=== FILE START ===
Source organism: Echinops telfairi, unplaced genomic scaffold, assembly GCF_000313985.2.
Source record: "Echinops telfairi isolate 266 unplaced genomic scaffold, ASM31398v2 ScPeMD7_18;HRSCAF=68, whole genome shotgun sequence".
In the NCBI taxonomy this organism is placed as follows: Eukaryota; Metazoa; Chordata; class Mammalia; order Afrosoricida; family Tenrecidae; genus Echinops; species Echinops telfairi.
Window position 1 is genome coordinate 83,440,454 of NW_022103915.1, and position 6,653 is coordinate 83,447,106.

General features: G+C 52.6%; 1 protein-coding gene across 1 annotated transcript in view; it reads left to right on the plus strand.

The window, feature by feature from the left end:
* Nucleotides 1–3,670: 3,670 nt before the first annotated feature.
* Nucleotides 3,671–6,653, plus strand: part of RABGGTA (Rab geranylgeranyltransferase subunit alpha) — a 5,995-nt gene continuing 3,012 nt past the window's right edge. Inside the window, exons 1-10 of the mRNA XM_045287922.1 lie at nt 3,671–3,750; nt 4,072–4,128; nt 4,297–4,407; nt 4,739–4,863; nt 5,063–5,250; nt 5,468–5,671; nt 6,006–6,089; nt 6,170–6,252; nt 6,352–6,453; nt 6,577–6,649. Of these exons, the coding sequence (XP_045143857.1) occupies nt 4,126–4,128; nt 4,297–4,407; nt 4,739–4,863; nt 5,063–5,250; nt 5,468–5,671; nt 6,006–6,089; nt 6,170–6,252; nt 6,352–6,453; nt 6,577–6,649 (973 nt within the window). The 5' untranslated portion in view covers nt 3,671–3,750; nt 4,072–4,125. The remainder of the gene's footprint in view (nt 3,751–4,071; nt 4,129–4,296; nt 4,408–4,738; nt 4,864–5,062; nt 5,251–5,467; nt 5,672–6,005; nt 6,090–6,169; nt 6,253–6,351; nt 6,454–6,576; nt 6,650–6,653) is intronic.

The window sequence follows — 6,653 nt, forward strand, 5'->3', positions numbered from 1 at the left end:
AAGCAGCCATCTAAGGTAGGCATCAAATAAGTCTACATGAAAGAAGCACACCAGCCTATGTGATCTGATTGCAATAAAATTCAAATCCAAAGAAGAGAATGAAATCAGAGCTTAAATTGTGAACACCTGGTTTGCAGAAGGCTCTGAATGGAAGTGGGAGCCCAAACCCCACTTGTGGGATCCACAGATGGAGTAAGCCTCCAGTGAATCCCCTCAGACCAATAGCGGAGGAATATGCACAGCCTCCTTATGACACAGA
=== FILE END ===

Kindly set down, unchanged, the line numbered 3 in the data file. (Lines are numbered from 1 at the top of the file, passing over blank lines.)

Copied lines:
In the NCBI taxonomy this organism is placed as follows: Eukaryota; Metazoa; Chordata; class Mammalia; order Afrosoricida; family Tenrecidae; genus Echinops; species Echinops telfairi.